06 May Prairie View A&M Men, Texas A&M-Corpus Christi Women capture 34th PGA WORKS Collegiate Championship titles
Prairie View A&M University golf coach Kevin Jennings has an expansive history with what is now the PGA WORKS Collegiate Championship. He played in the event when it was the National Minority College Championship while he still was a high school student, competed as a college player and coached Talladega College to a title in what was then the NAIA Division for smaller schools.
Never before had he won the Men’s Division 1 title at PGA WORKS, however. Until Wednesday. On a windy and difficult day on one of the toughest, most historic tracks on the PGA TOUR – the daunting Stadium Course at TPC Sawgrass – Jenning’s Panthers came from behind, first catching Howard University and then holding off hard-charging Alabama State to capture the title. Prairie View, three-time champions of the Southwestern Athletic Conference (SWAC), shot 18-over 306 on the Stadium on Wednesday, an effort bettered only by Alabama State (303). Florida A&M and Howard, the 36-hole leader, finished third and fourth, respectively.
“I put on the back of our t-shirts, ‘Trust the Process,’ and it’s strange how things work out from time to time,” Jennings said. “Yeah, it’s a great feeling. … It just feels great to be with these guys and have some success. This is a good group.”
In the Women’s Team Division, Texas A&M-Corpus Christi cruised to a 28-shot victory over Delaware State. The Islanders shot 24-over 312 on the Dye’s Valley Course, led by Lucy Martinez, who shot a final-round 74. Delaware State’s Baipor Khunsi (5-over 221) was the division’s medalist, edging Madison Lake (Texas A&M Kingville) by four shots.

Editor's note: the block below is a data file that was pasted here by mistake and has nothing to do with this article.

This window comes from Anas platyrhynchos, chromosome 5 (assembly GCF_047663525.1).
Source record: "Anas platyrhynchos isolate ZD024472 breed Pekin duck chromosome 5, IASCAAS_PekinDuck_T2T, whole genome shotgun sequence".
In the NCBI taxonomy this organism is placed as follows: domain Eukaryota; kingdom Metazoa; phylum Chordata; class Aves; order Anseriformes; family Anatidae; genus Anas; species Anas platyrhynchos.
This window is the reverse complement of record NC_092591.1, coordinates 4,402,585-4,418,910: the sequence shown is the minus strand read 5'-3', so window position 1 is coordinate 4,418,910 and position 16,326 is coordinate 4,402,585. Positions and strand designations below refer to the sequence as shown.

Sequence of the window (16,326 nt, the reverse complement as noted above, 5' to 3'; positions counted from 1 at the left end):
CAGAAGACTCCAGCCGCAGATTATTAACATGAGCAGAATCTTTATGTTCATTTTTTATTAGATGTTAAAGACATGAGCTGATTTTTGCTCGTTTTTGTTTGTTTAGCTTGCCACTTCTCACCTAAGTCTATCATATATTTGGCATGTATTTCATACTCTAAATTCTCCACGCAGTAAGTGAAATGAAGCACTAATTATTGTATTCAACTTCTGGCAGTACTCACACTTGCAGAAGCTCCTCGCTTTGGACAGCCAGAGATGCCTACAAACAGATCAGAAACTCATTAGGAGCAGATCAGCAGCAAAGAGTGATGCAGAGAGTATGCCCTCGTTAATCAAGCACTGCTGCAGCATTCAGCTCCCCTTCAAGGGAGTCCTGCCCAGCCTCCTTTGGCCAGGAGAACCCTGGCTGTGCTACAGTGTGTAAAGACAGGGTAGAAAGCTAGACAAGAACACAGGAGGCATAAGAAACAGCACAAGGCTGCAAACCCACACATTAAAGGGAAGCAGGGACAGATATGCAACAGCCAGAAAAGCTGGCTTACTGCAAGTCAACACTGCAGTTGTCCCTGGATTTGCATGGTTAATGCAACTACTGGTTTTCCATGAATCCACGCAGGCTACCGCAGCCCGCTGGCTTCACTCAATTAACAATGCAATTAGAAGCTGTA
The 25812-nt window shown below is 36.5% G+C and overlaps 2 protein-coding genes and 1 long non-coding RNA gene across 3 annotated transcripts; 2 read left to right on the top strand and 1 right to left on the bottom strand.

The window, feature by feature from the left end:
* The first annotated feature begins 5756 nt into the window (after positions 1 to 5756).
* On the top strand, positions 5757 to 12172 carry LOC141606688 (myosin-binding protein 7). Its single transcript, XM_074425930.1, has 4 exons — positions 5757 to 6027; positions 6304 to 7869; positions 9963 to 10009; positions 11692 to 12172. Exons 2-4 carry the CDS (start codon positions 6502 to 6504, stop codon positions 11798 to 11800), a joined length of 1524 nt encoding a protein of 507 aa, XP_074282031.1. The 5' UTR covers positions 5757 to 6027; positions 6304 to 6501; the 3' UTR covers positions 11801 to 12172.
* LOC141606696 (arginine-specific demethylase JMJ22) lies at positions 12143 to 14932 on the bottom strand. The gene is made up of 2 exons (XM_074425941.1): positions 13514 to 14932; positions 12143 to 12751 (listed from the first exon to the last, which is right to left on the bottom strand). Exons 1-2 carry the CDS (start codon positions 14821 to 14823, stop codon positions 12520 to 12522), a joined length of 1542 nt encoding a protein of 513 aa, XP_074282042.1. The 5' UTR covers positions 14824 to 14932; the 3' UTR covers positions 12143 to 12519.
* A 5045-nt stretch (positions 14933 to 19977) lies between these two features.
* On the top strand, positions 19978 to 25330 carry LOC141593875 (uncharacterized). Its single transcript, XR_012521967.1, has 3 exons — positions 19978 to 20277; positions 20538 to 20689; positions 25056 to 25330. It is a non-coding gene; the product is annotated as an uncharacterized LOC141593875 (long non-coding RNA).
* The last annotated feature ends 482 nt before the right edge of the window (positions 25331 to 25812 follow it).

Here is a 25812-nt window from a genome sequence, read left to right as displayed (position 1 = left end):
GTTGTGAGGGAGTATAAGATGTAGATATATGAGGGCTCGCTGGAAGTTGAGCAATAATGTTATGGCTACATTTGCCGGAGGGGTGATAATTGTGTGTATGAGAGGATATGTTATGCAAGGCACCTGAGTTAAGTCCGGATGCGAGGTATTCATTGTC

“Yesterday, when we played the Stadium, I was walking the fairway of 16 and saw all the people and the cameras, and I was like, ‘I feel like I’m on the PGA TOUR,” said Martinez, a sophomore from Aguascalientes, Mexico. “It was so awesome.”
Phu Khine, a junior at UNC-Wilmington from Myanmar, shot 76 on the Stadium for a three-round total of 2-over 218 to win the Women’s Individual title, while Khavish Varadan of University of Alabama-Birmingham won the Men’s Individual crown.
Varadan, a freshman, had not seen the Stadium Course since competing on it four years ago in the Junior Players Championship when he was 17. He would put together the most impressive stretch of the week. Teeing off on the 10th hole at the Stadium Course early Wednesday, in winds blowing to 15 mph, he played his first eight holes in 5 under par. He got up and down for birdie at the par-5 11th; birdied 13 (8 feet) and 15 from in tight; got up and down from the left side of the par-5 16th for birdie; and hit a knocked-down gap wedge that released to 8 feet at the island 17th. The birdie putt had 3 feet of break in it, and Varadan poured it in, building on the success of going to the arm-lock putting style at the recent Conference USA Championship, where he was runner-up.
“He has broken through that glass barrier with his putting, and that was holding him back,” said UAB assistant coach Ryan Heisey. What impressed Heisey most about Varadan? “I’m real impressed with how calm he stays, even when he got into some places out there that were not ideal. He just focuses on the next shot. Calm. That’s how he is. You can’t tell if he is 5 under or 5 over out there, and that’s a good quality to have.”